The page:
Former Base Chief moves from one sea-faring career to another

Change of Appointment for Base Chief, from the left: CPO1 Gino Spinelli, outgoing Base Chief; Capt(N) Jason Boyd, Base Commander, and CPO1 Ian Kelly, incoming Base Chief, sign the certificates officiating the transfer of appointment. Photo by LS Mike Goluboff, MARPAC Imaging Services

Change of Appointment for Base Chief, from the left: CPO1 Gino Spinelli, outgoing Base Chief; Capt(N) Jason Boyd, Base Commander, and CPO1 Ian Kelly, incoming Base Chief, sign the certificates officiating the transfer of appointment. Photo by LS Mike Goluboff, MARPAC Imaging Services

Peter Mallett, Staff Writer ~

Last week, when Chief Petty Officer First Class Robert ‘Gino’ Spinelli signed his name on the Base Chief Change of Appointment certificates, he marked the end of his 35-year naval career.

Dozens of friends, family and co-workers gathered in the Naden Drill Shed July 4 to bid farewell to the 55-year-old and welcome his successor CPO1 Ian Kelly.

“I was honoured to be selected as Base Chief in 2015 and am very fortunate to finish my career in this position,” said Chief Spinelli. “In a job like this you really can make a difference in the morale and culture by creating a positive atmosphere throughout the formation, even during difficult times. If you lead the way with a positive approach and you are consistent, you will make a difference.”

Much of his career was spent on the deck of warships such as HMC Ships Kootenay, Mackenzie, Vancouver and Protecteur as a boatswain. It was on the ship’s deck, braving the elements, and tackling the often physically demanding work that he learned the importance of rules, discipline and leadership. That experience aided him as Base Chief when handing out some tough love to junior rank sailors. While discipline was always in his tool box, he much preferred to educate over punish, especially since he has walked in their shoes much of his life.

A career that has spanned more than three decades is laced with stories and experiences, many in far away places, the luxury of a well-travelled sailor. Chief Spinelli easily plucks memories to demonstrate how well-rounded a career he has enjoyed. In the early years of his navy life (1983), when he was a young lad with little concern for injuries, he took part in the Navy Gun Run, a long ago tradition in which teams of sailors compete to transport a field gun and its equipment over and through a series of obstacles in the shortest time.

A decade later he skippered Sail Training Vessel Goldcrest, entering it in two Swiftsure Races. A few years after that he sailed in Protecteur to East Timor on International Force East Timor, an Australian-led peacekeeping mission to address the humanitarian and security crisis that took place. He also served as Coxswain in Vancouver in 2011 when it deployed on Operation Unified Protector as part of NATO’s air-sea campaign during the Libyan Civil War.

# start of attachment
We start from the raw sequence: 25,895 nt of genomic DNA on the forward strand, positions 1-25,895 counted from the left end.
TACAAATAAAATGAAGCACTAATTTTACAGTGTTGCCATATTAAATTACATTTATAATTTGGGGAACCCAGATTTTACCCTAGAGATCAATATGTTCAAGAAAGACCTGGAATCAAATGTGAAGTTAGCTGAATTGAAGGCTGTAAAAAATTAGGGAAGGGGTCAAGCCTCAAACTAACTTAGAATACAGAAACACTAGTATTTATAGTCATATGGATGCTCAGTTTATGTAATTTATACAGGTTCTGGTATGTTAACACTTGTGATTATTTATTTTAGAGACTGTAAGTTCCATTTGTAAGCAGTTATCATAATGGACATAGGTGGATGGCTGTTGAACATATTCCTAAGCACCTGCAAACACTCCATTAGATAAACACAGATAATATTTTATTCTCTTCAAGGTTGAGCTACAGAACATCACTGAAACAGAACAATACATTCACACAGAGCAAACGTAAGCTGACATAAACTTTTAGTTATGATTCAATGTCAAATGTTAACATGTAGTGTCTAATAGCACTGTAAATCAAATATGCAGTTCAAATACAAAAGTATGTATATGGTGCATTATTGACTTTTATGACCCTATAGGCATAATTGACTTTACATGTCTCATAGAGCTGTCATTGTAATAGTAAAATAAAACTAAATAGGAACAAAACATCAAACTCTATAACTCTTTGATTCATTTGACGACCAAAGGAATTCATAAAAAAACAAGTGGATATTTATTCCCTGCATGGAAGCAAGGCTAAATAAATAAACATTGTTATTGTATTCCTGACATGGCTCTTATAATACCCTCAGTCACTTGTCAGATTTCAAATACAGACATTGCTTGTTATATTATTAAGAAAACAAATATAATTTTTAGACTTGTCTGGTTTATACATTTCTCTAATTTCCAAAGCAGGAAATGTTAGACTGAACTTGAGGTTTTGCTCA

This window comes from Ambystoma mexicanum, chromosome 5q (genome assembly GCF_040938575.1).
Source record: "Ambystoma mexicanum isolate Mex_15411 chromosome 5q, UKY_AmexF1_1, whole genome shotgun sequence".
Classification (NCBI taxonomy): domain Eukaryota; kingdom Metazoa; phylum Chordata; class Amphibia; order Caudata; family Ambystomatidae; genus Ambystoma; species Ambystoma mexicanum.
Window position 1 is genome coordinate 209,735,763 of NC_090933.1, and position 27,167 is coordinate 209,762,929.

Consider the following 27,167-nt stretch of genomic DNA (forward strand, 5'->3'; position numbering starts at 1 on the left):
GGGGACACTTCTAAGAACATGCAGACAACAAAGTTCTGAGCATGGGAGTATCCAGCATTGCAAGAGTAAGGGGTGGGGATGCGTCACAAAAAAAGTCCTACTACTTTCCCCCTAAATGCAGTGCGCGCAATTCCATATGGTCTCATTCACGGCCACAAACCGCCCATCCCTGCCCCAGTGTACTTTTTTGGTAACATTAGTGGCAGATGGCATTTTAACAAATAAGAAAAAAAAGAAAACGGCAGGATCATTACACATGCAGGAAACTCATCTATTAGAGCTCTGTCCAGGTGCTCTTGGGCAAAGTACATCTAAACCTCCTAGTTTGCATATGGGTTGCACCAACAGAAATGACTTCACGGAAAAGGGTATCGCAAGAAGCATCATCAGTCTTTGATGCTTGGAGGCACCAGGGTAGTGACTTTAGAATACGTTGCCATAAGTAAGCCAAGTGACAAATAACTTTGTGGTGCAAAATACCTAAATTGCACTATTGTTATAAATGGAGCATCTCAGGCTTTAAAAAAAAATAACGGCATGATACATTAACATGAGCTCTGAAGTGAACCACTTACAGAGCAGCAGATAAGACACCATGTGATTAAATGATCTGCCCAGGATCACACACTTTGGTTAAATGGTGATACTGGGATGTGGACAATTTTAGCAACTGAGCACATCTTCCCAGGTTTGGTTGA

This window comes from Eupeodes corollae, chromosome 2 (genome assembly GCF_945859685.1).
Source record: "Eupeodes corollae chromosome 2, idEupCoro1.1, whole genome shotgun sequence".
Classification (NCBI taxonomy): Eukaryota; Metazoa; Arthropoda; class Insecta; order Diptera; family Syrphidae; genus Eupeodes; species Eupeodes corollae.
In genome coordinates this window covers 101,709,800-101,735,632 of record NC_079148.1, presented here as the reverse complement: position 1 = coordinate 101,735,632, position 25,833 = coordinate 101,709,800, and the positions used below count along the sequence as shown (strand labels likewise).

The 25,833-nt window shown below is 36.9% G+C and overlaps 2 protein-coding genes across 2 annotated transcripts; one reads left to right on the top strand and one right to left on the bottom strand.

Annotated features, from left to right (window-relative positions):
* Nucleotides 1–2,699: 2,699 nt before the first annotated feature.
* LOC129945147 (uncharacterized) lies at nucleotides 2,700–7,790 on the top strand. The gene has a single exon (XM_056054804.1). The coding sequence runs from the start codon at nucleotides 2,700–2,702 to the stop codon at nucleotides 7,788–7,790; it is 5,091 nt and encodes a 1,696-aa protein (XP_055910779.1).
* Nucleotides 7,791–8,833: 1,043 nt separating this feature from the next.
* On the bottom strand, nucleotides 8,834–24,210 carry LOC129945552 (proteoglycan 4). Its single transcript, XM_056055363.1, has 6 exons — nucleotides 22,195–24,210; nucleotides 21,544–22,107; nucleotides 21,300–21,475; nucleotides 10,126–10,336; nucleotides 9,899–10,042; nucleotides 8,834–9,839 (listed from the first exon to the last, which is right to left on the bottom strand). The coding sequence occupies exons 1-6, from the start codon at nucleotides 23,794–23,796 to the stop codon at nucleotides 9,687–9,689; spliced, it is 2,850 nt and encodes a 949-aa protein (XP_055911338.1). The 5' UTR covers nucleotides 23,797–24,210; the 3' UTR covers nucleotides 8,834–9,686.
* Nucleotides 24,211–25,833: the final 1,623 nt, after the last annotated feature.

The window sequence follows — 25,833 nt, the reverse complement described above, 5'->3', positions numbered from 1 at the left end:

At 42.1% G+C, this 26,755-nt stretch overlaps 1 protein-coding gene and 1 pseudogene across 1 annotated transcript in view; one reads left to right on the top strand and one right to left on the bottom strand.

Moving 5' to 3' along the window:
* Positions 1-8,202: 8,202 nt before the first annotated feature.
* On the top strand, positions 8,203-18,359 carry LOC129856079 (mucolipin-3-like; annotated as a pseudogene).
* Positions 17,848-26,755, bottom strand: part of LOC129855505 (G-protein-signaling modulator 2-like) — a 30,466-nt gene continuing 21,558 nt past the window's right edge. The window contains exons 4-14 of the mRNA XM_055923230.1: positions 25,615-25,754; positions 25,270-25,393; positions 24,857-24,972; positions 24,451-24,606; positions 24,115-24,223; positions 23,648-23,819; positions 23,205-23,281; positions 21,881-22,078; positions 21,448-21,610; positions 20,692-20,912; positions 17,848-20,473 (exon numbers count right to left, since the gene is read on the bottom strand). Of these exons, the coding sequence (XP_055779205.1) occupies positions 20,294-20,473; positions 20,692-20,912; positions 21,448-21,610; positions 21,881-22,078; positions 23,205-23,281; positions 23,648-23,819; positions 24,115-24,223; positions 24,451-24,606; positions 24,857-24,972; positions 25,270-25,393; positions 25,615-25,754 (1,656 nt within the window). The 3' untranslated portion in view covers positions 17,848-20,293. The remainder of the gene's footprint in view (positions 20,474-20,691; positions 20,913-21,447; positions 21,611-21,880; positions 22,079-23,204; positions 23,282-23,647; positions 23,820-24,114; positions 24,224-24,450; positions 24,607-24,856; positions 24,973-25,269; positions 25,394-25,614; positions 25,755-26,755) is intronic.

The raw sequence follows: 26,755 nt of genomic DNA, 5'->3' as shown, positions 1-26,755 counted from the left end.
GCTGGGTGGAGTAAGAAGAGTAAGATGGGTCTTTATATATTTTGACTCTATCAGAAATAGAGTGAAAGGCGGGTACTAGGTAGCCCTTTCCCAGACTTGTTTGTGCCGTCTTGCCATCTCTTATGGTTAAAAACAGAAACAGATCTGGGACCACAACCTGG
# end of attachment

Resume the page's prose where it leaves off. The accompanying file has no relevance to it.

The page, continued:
These experiences are feathers in a well-worn peak cap, one he will officially take off July 31 when he retires. 

Friend, and now former boss, Captain(N) Jason Boyd, spoke of the year he has spent with the Chief, a mix of both heartfelt sentiment and brotherly quips.

“Though I only had the privilege to work with CPO1 Spinelli for the past year, I have been amazed to witness his tireless efforts and tremendous dedication to make CFB Esquimalt such a fantastic place to work, adhering always to a People First, Mission Always mantra,” said the Base Commander. “Poppa Gino has been one of the most beloved, respected and admired Base Chiefs to grace the halls of N5. I have been lucky enough to learn from him, work through some difficult and challenging situations, but most of all, I feel honoured to have become his friend.  He will be sorely missed on the Base, but I do plan on paying him a visit occasionally to keep up our cake quota.”

The Base Commander won’t have far to travel to see his former Base Chief. As soon as he hangs up his uniform, civilian Spinelli will pass through the dockyard gates to his next job with CFB Esquimalt’s Port Operations and Emergency Services Branch. He’ll be back on the ocean in an auxiliary vessel, a deckhand once again.

“I really do like working outside and out on the water,” said Spinelli. “For me, working in an outdoor setting will have numerous mental and physical benefits.”

Donning a big grin, suggesting his eagerness to taste the salty air again, he says his career as a sailor has come full circle.

Filed Under: Top Stories

About the Author: The Lookout Newspaper can trace its history back to April 1943 when CFB Esquimalt’s first newspaper was published. Since then, Lookout has grown into the award winning source for Pacific Navy News. Leading the way towards interactive social media reach, we are a community resource newspaper growing a world wide audience.

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